Ngorongoro Meaning

What does Ngorongoro mean?

What does Ngorongoro mean?

What does Ngorongoro mean ? ; Ngorongoro is the Maasai word that the Maasai warriors use to term the sound of the jingle bell that is always tired on the throat of the lead cow in the group. The jingle bell was used as a sign of presence by the cows and to tell the speed at which the cows are moving while grazing. The bell makes the “ngor ngor” alarm which then made the Locals to name the area Ngorongoro. The term originated from the echo which the hills could reverse back “ngor ngor” like another animal was on the other side and hence coming up with the word Ngorongoro which was modified by the coming of the Europeans to the current conservation area as Ngorongoro.

What does Ngorongoro mean?
What does Ngorongoro mean?

Currently Ngorongoro is the most famous word used worldwide to mean the largest ever volcanic caldera in the world and it’s one of the 7 wonders of Africa. It’s no doubt that the place is a home of a wide range of different animal species including the rare Black Rhinos and different bird species from the largest inland bird that is the ostrich to the smallest.

Ngorongoro is now a conservation area the only conservation area where human beings live together with wildlife at the most harmonious way with no one interfering the daily leaving of another. The name has an Onomatopoeic origin from the local Maasai Pastoralists, with more facts surrounding the conservation area. It’s believed that the area was one of the first areas human settlement took place in Africa dating back 3 million years ago basing on evidence on fossils in Olduvai Gorge discovered by Dr Leakey.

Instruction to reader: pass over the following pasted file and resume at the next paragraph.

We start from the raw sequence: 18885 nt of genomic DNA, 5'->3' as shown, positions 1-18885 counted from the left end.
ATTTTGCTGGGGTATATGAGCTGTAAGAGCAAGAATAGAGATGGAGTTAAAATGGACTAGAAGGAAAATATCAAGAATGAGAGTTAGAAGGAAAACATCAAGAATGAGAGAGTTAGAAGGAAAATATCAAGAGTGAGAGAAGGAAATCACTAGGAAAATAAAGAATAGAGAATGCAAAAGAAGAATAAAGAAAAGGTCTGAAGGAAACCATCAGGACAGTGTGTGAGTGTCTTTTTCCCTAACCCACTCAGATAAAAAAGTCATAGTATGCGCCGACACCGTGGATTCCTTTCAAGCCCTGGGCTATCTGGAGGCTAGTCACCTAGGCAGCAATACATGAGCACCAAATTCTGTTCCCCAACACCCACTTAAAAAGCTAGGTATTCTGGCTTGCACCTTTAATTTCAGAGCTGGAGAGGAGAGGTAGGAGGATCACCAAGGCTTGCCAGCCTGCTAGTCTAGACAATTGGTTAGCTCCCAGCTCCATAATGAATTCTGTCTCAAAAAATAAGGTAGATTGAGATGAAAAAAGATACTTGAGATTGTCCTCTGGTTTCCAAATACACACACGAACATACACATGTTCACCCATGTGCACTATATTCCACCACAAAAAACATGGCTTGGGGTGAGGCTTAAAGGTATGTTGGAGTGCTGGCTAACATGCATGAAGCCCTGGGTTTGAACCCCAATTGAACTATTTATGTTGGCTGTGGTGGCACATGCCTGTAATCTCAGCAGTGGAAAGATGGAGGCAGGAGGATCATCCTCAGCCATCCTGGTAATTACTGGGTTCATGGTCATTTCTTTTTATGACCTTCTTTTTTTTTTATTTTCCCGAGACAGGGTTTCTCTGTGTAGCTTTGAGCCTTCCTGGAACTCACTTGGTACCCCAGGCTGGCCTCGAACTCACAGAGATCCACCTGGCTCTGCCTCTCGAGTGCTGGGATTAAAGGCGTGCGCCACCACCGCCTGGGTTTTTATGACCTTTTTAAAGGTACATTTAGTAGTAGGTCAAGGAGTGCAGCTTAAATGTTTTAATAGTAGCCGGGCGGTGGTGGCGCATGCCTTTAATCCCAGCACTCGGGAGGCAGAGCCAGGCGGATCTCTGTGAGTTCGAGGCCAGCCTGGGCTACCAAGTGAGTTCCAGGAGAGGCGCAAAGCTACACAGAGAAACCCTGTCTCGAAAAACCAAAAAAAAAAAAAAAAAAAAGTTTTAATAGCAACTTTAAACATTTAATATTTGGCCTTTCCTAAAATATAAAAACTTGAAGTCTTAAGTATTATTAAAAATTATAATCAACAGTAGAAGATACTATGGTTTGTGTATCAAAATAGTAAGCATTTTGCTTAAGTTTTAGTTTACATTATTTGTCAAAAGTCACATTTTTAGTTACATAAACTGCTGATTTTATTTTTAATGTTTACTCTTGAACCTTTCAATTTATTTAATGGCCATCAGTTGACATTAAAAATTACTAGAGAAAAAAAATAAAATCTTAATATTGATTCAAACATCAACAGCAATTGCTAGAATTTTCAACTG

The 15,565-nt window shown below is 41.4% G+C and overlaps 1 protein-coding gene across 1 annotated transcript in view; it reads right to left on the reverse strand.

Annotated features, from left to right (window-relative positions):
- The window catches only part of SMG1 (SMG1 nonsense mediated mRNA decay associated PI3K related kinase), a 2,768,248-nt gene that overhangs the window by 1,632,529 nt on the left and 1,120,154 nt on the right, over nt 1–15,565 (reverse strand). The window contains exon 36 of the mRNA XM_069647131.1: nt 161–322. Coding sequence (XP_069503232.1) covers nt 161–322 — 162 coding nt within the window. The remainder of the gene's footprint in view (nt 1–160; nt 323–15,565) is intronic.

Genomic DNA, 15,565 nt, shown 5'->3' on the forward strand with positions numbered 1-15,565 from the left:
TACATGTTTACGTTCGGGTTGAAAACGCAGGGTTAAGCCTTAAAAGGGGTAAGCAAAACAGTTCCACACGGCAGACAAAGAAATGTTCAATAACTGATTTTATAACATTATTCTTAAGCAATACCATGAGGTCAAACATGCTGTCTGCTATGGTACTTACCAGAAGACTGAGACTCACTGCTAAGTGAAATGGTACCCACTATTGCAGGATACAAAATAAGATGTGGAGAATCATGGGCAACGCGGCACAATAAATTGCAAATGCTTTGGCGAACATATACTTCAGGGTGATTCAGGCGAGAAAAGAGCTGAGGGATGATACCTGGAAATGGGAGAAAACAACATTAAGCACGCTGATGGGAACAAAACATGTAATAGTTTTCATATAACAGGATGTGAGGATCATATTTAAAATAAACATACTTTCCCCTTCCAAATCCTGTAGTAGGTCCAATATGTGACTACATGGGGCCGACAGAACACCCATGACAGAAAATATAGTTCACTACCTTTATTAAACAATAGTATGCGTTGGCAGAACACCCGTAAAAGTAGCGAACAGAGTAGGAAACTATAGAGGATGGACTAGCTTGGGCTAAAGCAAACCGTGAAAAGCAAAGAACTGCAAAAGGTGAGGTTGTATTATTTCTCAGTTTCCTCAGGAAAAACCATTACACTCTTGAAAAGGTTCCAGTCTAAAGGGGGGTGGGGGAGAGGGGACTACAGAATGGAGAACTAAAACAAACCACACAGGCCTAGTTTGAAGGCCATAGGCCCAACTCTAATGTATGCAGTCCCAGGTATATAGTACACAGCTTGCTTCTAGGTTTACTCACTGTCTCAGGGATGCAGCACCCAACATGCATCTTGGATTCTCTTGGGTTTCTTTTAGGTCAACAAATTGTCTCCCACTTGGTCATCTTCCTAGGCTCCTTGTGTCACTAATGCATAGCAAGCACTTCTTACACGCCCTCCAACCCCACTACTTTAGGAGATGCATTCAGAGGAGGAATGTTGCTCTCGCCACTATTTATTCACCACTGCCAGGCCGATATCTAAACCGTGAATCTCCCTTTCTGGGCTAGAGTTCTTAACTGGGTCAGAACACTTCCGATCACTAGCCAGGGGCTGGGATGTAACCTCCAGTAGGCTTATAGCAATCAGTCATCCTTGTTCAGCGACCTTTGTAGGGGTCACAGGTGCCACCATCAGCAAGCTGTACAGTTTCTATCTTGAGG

The area was first occupied by the hunter gatherers which later were replaced by the current local Maasai pastoralists known as the Mbulu who were later joined by the Datooga group who occupied mostly the North West part of the Ngorongoro which is occupied by the big Fig trees. The big fig trees historically and culturally believed to have been planted by the Datooga leaders to represent the graves or the position where their leaders were buried after death on the war.

It’s on record that the place was only occupied by the locals till 1892 when Oscar Baumann visited the area, in 1921 the preservation ordinance was passed that restricted hunting of the wildlife but gave chance to only registered hunters who were recognised by the government.

In 1928 hunting was stopped in the area both in the crater rim and neighbouring places which also not only affected the locals but also the permitted hunters and this led to the drafting of the National park ordinance in 1948 and it was implemented in 1951 as Serengeti national park. The locals were not happy on this move since they were to be displaced outside the park and this created problem between the different tribes in the area due to re-settlement measures hence resulting into the 1959 Ngorongoro conservation ordinance that clearly separated the conservation area of Ngorongoro with the park.

This allowed the locals of the Maasai mara to remain in the conservation with all their live stork and enjoy the privileges of Ngorongoro.

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